Stop & Go Pocket Tire Plugger Plus CO2 Inflation - Product Evaluation

Go ahead and keep sticking things in your tires.

" width=

" src=

While tire manufacturers say never patch anything (and who can blame them?), the underbreath mumble is that if you must patch a tire, you should do so from the inside with a permanent patch. That's a lot of work at the side of the road, isn't it? Stop & Go has a better idea: Insert a mushroom plug from the outside; the tire never leaves the rim.

This is a pretty ingenious yet simple deal. First, you ream out the puncture with the provided rasp, then you stick the cone-shaped nozzle of the plugger tool into the hole. Load one pre-moistened mushroom plug into the tool, screw the tool into the nozzle and crank away on the end of the tool with the supplied Allen wrench, which shmooshes the plug through the nozzle and into the tire. Remove plugger tool, et voila, the mushroom is in there. Yank on it to make sure it's seated. Reinflate the tire using supplied CO2 cartridges, trim any excess plug material and away you go.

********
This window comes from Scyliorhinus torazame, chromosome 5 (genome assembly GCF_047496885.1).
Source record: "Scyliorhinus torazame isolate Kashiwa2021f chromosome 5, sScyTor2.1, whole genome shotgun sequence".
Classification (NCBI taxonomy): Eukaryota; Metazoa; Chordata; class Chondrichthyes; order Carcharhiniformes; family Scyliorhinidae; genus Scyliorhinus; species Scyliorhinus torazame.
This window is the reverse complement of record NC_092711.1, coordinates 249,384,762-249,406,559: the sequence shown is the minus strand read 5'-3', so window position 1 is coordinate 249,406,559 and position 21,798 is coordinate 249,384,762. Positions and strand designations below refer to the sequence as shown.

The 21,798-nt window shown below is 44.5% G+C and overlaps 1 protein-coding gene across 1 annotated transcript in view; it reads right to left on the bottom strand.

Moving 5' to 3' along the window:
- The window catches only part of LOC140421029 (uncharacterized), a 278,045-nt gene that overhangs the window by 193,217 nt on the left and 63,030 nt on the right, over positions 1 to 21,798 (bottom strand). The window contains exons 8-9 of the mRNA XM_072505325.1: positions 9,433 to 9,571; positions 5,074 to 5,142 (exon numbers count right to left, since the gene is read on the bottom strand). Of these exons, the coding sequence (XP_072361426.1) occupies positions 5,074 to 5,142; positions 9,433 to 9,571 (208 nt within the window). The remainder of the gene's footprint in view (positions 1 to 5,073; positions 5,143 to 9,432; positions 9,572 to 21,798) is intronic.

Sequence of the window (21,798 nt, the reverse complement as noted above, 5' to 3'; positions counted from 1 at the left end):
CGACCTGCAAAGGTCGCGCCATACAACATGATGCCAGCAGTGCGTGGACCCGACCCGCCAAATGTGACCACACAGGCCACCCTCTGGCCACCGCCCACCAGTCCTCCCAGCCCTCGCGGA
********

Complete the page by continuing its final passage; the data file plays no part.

Officially, Stop & Go adheres to the company line that its plugs are a temporary fix. According to online testimonials, customers have put thousands of miles on tires with this type of plug, no problem. The plugger tool, nozzle and rest of the kit are of such high-quality aluminum and steel construction that it’s hard to see how Stop & Go makes money at this price. Even the 7.5 x 5-inch zippered pouch is nice—and the instruction card is laminated. We hate to be cynical, but the best defense against punctured tires is probably to carry a repair tool so trick you hope you’ll get to use it.

Contact|Stop & Go International 3610 Thunderbird Ln. Crystal Lake, IL 60012 815/455-9080 www.stopngo.comPrice...$47.95
Ups|• “MacGruber” style points • 15 plugs should last you a while • CO2 cartridges are cheap and readily available in stores
Downs|• Shipping CO2 is expensive (so buy the base $31.95 kit) • A plugged tire is a plugged tire—go easy • You’ll have to again establish if centripetal or centrifugal force helps hold the plug in place...